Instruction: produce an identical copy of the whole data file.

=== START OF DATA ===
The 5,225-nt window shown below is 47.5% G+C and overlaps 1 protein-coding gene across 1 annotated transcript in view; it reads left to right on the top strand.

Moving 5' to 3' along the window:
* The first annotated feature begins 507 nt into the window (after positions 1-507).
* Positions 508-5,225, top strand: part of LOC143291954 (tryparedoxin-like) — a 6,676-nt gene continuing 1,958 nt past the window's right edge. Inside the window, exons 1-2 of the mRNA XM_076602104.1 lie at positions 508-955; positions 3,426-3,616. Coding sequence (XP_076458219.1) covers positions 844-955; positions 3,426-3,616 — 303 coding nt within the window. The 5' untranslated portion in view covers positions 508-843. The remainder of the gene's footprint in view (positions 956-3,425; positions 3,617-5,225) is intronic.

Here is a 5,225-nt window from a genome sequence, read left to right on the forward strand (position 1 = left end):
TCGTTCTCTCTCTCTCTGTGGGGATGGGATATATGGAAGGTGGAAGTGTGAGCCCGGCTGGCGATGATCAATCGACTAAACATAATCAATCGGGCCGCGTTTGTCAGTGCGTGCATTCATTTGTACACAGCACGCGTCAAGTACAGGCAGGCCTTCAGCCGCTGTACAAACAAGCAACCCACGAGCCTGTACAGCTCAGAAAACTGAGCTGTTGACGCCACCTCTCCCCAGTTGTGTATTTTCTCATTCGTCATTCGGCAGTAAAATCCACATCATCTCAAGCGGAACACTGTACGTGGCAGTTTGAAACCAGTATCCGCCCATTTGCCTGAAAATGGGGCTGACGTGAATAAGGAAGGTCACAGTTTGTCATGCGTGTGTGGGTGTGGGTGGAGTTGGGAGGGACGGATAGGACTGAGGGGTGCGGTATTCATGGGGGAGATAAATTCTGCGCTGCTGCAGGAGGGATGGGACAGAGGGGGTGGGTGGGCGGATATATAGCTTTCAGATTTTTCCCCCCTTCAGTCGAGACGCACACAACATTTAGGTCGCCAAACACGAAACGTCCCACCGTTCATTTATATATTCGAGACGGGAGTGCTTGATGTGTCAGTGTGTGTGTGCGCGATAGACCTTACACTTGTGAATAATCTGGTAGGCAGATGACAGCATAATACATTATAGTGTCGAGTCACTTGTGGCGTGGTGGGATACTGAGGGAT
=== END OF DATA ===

The 5,225-nt window shown below is 47.5% G+C and overlaps 1 protein-coding gene across 1 annotated transcript in view; it reads left to right on the top strand.

Moving 5' to 3' along the window:
* The first annotated feature begins 507 nt into the window (after positions 1-507).
* Positions 508-5,225, top strand: part of LOC143291954 (tryparedoxin-like) — a 6,676-nt gene continuing 1,958 nt past the window's right edge. Inside the window, exons 1-2 of the mRNA XM_076602104.1 lie at positions 508-955; positions 3,426-3,616. Coding sequence (XP_076458219.1) covers positions 844-955; positions 3,426-3,616 — 303 coding nt within the window. The 5' untranslated portion in view covers positions 508-843. The remainder of the gene's footprint in view (positions 956-3,425; positions 3,617-5,225) is intronic.

Here is a 5,225-nt window from a genome sequence, read left to right on the forward strand (position 1 = left end):
TCGTTCTCTCTCTCTCTGTGGGGATGGGATATATGGAAGGTGGAAGTGTGAGCCCGGCTGGCGATGATCAATCGACTAAACATAATCAATCGGGCCGCGTTTGTCAGTGCGTGCATTCATTTGTACACAGCACGCGTCAAGTACAGGCAGGCCTTCAGCCGCTGTACAAACAAGCAACCCACGAGCCTGTACAGCTCAGAAAACTGAGCTGTTGACGCCACCTCTCCCCAGTTGTGTATTTTCTCATTCGTCATTCGGCAGTAAAATCCACATCATCTCAAGCGGAACACTGTACGTGGCAGTTTGAAACCAGTATCCGCCCATTTGCCTGAAAATGGGGCTGACGTGAATAAGGAAGGTCACAGTTTGTCATGCGTGTGTGGGTGTGGGTGGAGTTGGGAGGGACGGATAGGACTGAGGGGTGCGGTATTCATGGGGGAGATAAATTCTGCGCTGCTGCAGGAGGGATGGGACAGAGGGGGTGGGTGGGCGGATATATAGCTTTCAGATTTTTCCCCCCTTCAGTCGAGACGCACACAACATTTAGGTCGCCAAACACGAAACGTCCCACCGTTCATTTATATATTCGAGACGGGAGTGCTTGATGTGTCAGTGTGTGTGTGCGCGATAGACCTTACACTTGTGAATAATCTGGTAGGCAGATGACAGCATAATACATTATAGTGTCGAGTCACTTGTGGCGTGGTGGGATACTGAGGGAT